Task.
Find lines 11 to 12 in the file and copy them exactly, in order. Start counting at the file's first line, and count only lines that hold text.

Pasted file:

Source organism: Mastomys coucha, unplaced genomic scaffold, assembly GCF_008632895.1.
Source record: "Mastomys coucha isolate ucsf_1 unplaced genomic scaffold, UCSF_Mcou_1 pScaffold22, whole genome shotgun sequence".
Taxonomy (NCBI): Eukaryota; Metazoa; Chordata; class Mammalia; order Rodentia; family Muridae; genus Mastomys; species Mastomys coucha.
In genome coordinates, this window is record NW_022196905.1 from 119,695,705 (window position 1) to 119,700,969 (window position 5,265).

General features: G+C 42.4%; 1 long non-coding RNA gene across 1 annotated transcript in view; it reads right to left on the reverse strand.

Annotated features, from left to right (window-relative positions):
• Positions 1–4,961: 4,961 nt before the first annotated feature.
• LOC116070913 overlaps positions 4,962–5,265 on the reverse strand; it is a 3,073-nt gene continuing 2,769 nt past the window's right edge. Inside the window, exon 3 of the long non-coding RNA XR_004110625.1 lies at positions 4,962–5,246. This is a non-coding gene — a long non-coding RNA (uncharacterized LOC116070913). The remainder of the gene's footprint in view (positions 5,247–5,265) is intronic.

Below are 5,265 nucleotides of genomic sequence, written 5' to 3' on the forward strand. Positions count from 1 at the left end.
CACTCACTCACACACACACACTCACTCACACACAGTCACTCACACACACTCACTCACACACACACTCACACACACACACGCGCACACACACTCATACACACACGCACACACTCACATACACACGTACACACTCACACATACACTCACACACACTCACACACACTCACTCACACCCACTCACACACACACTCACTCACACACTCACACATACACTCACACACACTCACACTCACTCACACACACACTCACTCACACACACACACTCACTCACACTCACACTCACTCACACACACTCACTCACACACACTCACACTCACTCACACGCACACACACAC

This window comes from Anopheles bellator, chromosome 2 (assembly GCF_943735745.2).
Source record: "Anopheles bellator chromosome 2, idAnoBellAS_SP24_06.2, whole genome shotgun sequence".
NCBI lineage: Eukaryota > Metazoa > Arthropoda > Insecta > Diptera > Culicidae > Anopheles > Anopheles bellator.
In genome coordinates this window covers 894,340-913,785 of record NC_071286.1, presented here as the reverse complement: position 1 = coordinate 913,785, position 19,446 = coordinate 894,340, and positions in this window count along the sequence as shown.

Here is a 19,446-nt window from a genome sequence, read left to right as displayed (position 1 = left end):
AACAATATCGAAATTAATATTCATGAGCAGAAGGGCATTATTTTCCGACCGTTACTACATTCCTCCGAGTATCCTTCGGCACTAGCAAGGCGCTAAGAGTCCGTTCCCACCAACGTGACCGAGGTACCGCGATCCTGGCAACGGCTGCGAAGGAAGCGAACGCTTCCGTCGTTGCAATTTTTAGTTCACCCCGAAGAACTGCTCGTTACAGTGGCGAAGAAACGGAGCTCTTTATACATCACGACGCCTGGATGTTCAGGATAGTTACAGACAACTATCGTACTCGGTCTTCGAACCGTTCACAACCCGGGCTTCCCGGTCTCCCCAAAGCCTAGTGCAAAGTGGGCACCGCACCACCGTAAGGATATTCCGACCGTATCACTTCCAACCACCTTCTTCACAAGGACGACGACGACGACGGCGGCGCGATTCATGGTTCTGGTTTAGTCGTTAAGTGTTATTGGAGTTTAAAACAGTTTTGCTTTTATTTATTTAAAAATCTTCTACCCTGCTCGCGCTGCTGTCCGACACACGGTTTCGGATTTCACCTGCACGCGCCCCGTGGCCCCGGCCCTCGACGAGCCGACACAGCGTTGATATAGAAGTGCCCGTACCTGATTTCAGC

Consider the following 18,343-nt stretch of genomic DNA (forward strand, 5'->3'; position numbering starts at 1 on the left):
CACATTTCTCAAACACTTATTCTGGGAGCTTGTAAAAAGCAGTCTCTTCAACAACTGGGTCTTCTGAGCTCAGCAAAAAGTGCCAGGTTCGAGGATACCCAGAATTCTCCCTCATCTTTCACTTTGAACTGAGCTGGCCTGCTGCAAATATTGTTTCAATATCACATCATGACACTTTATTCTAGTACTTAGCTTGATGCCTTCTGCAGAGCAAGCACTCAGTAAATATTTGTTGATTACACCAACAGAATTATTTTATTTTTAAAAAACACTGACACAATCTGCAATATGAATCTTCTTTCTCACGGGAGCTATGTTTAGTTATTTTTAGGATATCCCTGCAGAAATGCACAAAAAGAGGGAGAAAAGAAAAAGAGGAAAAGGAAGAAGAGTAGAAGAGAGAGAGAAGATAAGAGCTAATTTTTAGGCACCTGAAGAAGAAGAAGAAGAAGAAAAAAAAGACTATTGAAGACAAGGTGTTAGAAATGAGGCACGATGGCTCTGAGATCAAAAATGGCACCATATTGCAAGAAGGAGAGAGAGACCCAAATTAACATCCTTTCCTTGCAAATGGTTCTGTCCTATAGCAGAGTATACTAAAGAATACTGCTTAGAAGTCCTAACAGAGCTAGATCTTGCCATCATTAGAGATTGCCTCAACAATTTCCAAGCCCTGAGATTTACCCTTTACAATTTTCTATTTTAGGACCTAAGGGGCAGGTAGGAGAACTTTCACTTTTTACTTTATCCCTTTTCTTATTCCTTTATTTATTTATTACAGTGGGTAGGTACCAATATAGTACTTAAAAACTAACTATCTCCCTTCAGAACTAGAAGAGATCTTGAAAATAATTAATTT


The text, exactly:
This window comes from Anopheles bellator, chromosome 2 (assembly GCF_943735745.2).
Source record: "Anopheles bellator chromosome 2, idAnoBellAS_SP24_06.2, whole genome shotgun sequence".